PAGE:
Traces of the Trade: A Story from the Deep North

Institute History


Self-examination is good for the soul according to the saying, and the piercing personal and social introspection first-time filmmaker Katrina Browne conducts of her family history is a revelation because it’s far more than just a personal narrative. Traces of the Trade: A Story from the Deep North is both psychology and history, the story of her forebears, the De Wolfs, the largest slave-trading family in United States history.

From 1769 to 1820, three generations of De Wolfs transported more than 10,000 Africans into slavery. Contrary to the myth of southern guilt, they were staunch New England Protestants, who received special dispensation from President Jefferson to continue trading long after it was outlawed. Browne wrote to more than 200 family descendants, inviting them to join her in tracing her family’s submerged legacy; nine signed up and take a journey from the slave forts of Ghana to the ruins of a family plantation in Cuba.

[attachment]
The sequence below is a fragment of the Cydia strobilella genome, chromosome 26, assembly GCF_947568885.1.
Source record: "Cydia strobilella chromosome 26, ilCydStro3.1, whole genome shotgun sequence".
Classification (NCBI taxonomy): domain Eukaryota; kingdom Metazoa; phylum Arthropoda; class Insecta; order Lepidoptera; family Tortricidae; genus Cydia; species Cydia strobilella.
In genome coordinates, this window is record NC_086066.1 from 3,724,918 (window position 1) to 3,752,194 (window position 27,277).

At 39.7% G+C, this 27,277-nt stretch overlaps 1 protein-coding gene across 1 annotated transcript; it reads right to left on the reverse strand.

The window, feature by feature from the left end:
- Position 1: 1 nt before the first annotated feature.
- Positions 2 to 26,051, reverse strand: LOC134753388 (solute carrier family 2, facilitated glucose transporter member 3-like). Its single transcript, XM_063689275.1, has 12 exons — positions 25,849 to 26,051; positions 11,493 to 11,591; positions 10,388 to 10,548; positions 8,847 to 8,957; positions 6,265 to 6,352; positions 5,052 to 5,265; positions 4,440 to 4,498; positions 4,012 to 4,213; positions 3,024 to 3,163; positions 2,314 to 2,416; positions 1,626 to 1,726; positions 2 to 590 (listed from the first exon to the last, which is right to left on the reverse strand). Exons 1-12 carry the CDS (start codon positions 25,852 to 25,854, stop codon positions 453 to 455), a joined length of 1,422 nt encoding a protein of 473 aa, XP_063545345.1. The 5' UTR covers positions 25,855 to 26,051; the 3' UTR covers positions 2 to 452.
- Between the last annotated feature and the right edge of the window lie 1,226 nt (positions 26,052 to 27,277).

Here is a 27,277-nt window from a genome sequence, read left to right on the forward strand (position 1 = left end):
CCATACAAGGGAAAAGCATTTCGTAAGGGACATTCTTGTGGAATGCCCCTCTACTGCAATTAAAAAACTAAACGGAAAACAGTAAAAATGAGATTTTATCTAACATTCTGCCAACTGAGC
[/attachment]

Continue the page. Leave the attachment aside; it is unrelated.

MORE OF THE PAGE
This past portrait is fascinating, but it is their encounter with a minefield of racial politics that prompts the film’s real questions. What is their personal complicity? Who owes whom what for the sins of their fathers? And what are the possibilities for reparation, both spiritual and material? In this bicentennial year of the abolition of the slave trade, Traces of the Trade makes a potent statement about privilege and responsibility.

— Geoffrey Gilmore

Screening Details

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